New York Times Magazine: A Sudanese Refugee’s Story17 Dec 2013
When a major humanitarian crisis is in the news, there’s often an intense burst of interest in the people who are running for their lives, whether from war, insurrection, or disasters, be they natural or man-made. We in the United States tend to respond with heartfelt generosity, to help however we can, as long as the media spotlight still shines on the problem. Eventually, though, new crises claim our attention, and the cycle begins anew.
A recent piece in the New York Times Magazine reminds us that these crises can have very long tails indeed. In the middle of the last decade, a great deal of attention was focused on the so-called “Lost Boys of Sudan,” [See A Lost Boy Grows Up, by Kevin Sack, New York Times Magazine, 08.Dec.2013.] separated from their families – many of them orphaned – by a long-running civil war in their homeland. Among the Lost Boys – and girls – who survived the arduous trek to refugee camps in Kenya and Ethiopia, some were lucky enough to be resettled in the United States. Books like Dave Egger’s critically acclaimed “What Is the What,” and the documentary film “God Grew Tired Of Us” impressed this narrative on the public consciousness.
The New York Times article points to a phenomenon long noted by refugee-resettlement experts: for refugees, escaping immediate danger is just the beginning of a long struggle to start a new life in a new country. The Times tells the poignant story of one of the Lost Boys of Sudan – Jacob Mach, now in his 30s – and of the challenges he has faced – and overcame – since his arrival in the United States as a refugee twelve years ago, “with one change of clothes and a three-month guarantee of government support.” In the intervening years, Mr. Mach put himself through community college, working two minimum-wage jobs, eventually graduating from Georgia State University with a 3.3 GPA, while supporting family members on two continents with his very modest income, and struggling with the lingering aftereffects of his traumatic experiences in Africa.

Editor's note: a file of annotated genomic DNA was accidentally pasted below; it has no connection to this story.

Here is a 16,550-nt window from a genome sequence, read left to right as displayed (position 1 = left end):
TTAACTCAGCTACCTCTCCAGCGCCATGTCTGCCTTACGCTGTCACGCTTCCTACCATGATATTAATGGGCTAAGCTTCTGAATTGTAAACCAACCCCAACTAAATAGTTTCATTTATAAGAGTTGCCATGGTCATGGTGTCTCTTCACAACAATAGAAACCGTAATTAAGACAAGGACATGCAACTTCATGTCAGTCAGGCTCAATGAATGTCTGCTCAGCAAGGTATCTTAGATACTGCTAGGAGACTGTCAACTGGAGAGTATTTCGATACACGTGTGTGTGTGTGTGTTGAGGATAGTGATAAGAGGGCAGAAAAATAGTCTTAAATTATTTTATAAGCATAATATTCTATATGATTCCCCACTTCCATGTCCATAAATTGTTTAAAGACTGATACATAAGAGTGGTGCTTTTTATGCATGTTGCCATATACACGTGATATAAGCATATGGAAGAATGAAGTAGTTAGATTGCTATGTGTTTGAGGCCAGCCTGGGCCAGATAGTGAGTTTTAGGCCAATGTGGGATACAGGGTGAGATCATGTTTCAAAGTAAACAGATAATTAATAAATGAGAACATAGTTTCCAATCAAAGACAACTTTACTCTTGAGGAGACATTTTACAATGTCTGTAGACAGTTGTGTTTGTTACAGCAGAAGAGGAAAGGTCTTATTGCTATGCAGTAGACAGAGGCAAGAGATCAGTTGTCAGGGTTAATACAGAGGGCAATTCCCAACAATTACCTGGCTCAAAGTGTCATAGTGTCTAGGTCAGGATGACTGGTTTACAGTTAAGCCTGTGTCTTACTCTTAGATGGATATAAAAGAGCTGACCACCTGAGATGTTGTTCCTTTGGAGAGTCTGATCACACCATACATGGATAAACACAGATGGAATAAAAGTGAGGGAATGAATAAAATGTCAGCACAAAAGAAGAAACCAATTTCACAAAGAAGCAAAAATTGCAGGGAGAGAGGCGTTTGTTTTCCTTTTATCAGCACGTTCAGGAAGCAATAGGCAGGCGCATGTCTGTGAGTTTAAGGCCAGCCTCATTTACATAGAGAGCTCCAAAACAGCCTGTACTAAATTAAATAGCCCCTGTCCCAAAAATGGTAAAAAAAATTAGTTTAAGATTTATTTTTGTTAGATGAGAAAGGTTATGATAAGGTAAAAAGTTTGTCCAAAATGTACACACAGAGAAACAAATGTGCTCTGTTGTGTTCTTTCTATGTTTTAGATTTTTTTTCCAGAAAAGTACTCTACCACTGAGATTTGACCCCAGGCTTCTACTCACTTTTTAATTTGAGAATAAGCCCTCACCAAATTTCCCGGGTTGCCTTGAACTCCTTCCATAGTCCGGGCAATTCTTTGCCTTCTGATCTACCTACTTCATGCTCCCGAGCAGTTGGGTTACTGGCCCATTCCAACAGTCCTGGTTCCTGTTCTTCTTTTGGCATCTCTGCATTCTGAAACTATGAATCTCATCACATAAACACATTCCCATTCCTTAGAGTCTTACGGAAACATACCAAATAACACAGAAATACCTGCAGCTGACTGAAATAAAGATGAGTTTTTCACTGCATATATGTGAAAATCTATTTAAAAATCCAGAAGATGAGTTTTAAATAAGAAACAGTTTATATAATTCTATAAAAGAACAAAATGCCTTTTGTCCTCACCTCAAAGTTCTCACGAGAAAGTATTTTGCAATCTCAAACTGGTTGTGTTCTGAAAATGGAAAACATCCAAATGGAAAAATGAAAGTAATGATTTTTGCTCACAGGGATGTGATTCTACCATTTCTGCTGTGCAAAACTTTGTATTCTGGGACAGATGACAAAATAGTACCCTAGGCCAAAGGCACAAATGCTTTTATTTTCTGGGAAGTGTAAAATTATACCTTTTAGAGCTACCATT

It’s an inspiring story about immigrant grit and determination to succeed, but it also points out the shortcomings of our nation’s refugee-resettlement system, which provides very limited support to help refugees, once they’re resettled here. Congress is aware of the problem, judging by the raft of new immigrant-integration provisions that were included in the Senate comprehensive immigration reform bill that passed in June 2013. [See Side-by-Side Comparison of 2013 Senate Immigration Bill with Individual 2013 House Bills, Migration Policy Institute, Aug.2013.]
Whether the House of Representatives will consider similar provisions remains to be seen. One hopes at least a few House members will have read this compelling article by the time the immigration debate resumes, sometime next year.
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